The goal of the proposed research is to identify neurochemical alterations that occur during in vivo exposure to cocaine and to elucidate their functional significance. The identification of neurobiological imbalances that occur due to prolonged exposure to cocaine is critical for understanding the long-term consequences of cocaine abuse and for developing effective pharmacological treatment strategies. In previous studies, cocaine was administered to rats in three daily injections given at one-hour intervals for 14 days to mimic the binge-pattern of administration that often occurs in human cocaine abusers. Results demonstrate that mu and kappa opioid receptors and Dl dopamine receptors are upregulated in several brain regions of rats treated chronically with cocaine. In addition, the ability of delta opioid receptor agonists to inhibit adenylyl cyclase activity is attenuated, suggesting a functional uncoupling of delta opioid receptors and G-proteins. These finding are the basis of the proposed research, with the following specific aims. Studies will be performed to determine the impact of dosing regimen on the neurochemical alterations produced by cocaine. The effect of cocaine administered by several paradigms that produce either behavioral sensitization or tolerance on opioid receptors, dopamine receptors, and dopamine transporter sites will be determined. To investigate the functional consequences of cocaine-induced receptor alterations, the ability of opioid and dopamine receptor agonists to regulate adenylyl cyclase activity will be determined in brain regions of control and cocaine treated rats. Adenylyl cyclase activity will be assessed by measuring the accumulation of cAMP in the nucleus accumbens, caudate putamen, and olfactory tubercle. Cocaine-induced changes in opioid receptor binding and opioid receptor-regulated adenylyl cyclase activity may be due to changes in the coupling of opioid receptors and G-proteins. The state of opioid receptor coupling will be investigated by determining the sensitivity of opioid agonist binding to guanine nucleotides and by comparing the affinities of opioid agonists and antagonists in brain sections from control and cocaine-treated animals. Receptor/G protein coupling will be assessed in several specific brain regions by performing these assays on tissue sections and generating autoradiograms. Finally, the regulation of opioid receptors dopamine receptors, and adenylyl cyclase activity during cocaine administration will be determined in murine models. Studies in mice will establish that the neurochemical perturbations caused by cocaine administration are relevant across species, and, hence, may be more generalizable to human cocaine abuse. In addition, the mechanism of cocaine's actions on opioid and dopamine systems will be investigated by studying this regulation in transgenic mice, in mice with targeted gene deletions (gene knock-outs), and in mice with a particular genetic trait such as a genetic preference for cocaine, morphine, and ethanol. For example, the role of Dl receptors in cocaine-induced opioid receptor regulation will be investigated by determining the effects of cocaine on opioid receptor expression in mice that are devoid of Dl receptors. Collectively, these studies will identify the neurochemical perturbations that occur during chronic cocaine exposure and identify the cellular and molecular mechanisms of this regulation. The potential outcome of these studies may be the information necessary for the development of more selective pharmacotherapeutic agents for the chronic management of cocaine addiction.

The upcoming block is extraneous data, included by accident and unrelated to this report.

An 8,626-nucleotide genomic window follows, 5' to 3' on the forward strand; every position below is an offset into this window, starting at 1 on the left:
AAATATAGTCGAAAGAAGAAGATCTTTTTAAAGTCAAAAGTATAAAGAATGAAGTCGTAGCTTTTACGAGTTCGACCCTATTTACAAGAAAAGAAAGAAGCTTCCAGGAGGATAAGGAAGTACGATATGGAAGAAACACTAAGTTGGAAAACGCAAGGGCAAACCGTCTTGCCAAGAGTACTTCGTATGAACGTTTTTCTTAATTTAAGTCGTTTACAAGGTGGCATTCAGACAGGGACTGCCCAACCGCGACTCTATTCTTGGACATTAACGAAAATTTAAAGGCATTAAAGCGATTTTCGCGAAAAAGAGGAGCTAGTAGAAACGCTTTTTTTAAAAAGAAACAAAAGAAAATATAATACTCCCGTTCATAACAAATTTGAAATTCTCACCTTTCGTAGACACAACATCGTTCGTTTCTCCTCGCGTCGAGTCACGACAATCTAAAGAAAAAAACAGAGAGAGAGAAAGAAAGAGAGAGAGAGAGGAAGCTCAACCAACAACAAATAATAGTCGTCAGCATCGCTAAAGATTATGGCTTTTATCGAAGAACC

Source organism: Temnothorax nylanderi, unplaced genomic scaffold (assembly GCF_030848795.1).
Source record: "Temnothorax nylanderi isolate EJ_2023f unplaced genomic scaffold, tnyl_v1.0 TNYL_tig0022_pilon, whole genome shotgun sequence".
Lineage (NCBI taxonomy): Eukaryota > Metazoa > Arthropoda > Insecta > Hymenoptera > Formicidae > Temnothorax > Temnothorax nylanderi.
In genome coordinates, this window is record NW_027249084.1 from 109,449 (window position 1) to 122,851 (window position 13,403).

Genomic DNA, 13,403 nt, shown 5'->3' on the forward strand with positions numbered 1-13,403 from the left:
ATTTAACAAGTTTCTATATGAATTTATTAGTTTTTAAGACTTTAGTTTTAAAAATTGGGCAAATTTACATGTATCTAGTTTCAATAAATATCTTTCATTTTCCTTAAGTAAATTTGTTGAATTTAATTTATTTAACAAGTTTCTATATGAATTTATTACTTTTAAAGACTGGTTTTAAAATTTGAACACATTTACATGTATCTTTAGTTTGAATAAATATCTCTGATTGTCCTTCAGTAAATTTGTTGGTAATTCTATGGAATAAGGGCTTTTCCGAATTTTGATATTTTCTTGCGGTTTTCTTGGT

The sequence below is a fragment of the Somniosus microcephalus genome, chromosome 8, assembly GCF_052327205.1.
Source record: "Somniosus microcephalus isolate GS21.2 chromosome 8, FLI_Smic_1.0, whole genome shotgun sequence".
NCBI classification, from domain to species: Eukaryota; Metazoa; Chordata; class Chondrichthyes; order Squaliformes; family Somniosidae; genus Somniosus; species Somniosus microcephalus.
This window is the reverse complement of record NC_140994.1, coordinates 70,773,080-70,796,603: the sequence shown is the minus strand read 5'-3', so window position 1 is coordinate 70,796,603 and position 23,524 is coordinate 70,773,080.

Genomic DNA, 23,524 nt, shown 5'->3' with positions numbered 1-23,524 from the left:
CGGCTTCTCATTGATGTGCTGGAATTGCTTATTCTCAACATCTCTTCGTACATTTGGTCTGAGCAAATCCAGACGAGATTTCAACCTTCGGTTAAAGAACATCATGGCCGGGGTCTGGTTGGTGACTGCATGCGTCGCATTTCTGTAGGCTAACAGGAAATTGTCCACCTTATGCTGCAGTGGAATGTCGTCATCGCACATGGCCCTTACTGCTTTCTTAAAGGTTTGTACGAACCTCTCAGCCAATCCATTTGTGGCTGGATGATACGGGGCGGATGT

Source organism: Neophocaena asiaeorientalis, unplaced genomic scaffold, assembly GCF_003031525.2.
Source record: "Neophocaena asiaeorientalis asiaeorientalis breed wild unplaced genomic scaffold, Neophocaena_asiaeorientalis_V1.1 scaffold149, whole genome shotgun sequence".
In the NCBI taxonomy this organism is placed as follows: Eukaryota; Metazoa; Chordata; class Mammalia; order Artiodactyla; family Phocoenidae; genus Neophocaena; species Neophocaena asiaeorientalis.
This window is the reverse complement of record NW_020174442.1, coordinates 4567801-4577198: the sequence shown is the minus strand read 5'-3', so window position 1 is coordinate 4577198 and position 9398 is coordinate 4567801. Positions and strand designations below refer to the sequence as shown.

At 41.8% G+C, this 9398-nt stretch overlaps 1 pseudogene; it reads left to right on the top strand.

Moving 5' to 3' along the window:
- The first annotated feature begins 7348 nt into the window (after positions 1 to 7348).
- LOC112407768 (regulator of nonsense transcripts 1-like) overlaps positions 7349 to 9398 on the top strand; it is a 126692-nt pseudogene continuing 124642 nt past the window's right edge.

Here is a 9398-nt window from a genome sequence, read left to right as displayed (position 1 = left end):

National Institute of Health (NIH)
National Institute on Drug Abuse (NIDA)
Research Project (R01)
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Special Emphasis Panel (SRCD (57))
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Wu, Da-Yu
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Temple University
Schools of Medicine
United States
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